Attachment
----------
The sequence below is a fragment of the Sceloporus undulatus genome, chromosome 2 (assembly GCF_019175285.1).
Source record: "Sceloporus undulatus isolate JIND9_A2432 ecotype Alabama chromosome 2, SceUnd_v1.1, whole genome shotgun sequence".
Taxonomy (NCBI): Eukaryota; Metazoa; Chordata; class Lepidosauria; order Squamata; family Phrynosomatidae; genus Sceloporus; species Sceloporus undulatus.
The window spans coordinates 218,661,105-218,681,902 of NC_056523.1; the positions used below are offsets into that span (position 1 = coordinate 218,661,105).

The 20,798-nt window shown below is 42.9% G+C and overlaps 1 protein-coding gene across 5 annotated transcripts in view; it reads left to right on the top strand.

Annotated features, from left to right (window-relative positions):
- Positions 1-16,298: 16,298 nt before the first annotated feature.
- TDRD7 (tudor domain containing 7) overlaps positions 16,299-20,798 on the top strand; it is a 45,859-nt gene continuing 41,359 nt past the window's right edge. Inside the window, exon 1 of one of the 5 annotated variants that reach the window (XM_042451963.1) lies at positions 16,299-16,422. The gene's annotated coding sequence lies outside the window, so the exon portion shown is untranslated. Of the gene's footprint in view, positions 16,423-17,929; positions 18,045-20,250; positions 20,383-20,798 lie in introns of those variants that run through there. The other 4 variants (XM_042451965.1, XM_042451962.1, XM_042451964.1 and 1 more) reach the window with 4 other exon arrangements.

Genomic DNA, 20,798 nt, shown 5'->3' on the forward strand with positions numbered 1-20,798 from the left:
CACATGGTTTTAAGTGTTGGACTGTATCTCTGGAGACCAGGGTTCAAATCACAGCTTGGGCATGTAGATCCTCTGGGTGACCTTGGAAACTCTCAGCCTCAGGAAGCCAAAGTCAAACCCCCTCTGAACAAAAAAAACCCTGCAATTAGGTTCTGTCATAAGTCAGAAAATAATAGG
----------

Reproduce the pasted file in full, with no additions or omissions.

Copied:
The sequence below is a fragment of the Sceloporus undulatus genome, chromosome 2 (assembly GCF_019175285.1).
Source record: "Sceloporus undulatus isolate JIND9_A2432 ecotype Alabama chromosome 2, SceUnd_v1.1, whole genome shotgun sequence".
Taxonomy (NCBI): Eukaryota; Metazoa; Chordata; class Lepidosauria; order Squamata; family Phrynosomatidae; genus Sceloporus; species Sceloporus undulatus.
The window spans coordinates 218,661,105-218,681,902 of NC_056523.1; the positions used below are offsets into that span (position 1 = coordinate 218,661,105).

The 20,798-nt window shown below is 42.9% G+C and overlaps 1 protein-coding gene across 5 annotated transcripts in view; it reads left to right on the top strand.

Annotated features, from left to right (window-relative positions):
- Positions 1-16,298: 16,298 nt before the first annotated feature.
- TDRD7 (tudor domain containing 7) overlaps positions 16,299-20,798 on the top strand; it is a 45,859-nt gene continuing 41,359 nt past the window's right edge. Inside the window, exon 1 of one of the 5 annotated variants that reach the window (XM_042451963.1) lies at positions 16,299-16,422. The gene's annotated coding sequence lies outside the window, so the exon portion shown is untranslated. Of the gene's footprint in view, positions 16,423-17,929; positions 18,045-20,250; positions 20,383-20,798 lie in introns of those variants that run through there. The other 4 variants (XM_042451965.1, XM_042451962.1, XM_042451964.1 and 1 more) reach the window with 4 other exon arrangements.

Genomic DNA, 20,798 nt, shown 5'->3' on the forward strand with positions numbered 1-20,798 from the left:
CACATGGTTTTAAGTGTTGGACTGTATCTCTGGAGACCAGGGTTCAAATCACAGCTTGGGCATGTAGATCCTCTGGGTGACCTTGGAAACTCTCAGCCTCAGGAAGCCAAAGTCAAACCCCCTCTGAACAAAAAAAACCCTGCAATTAGGTTCTGTCATAAGTCAGAAAATAATAGG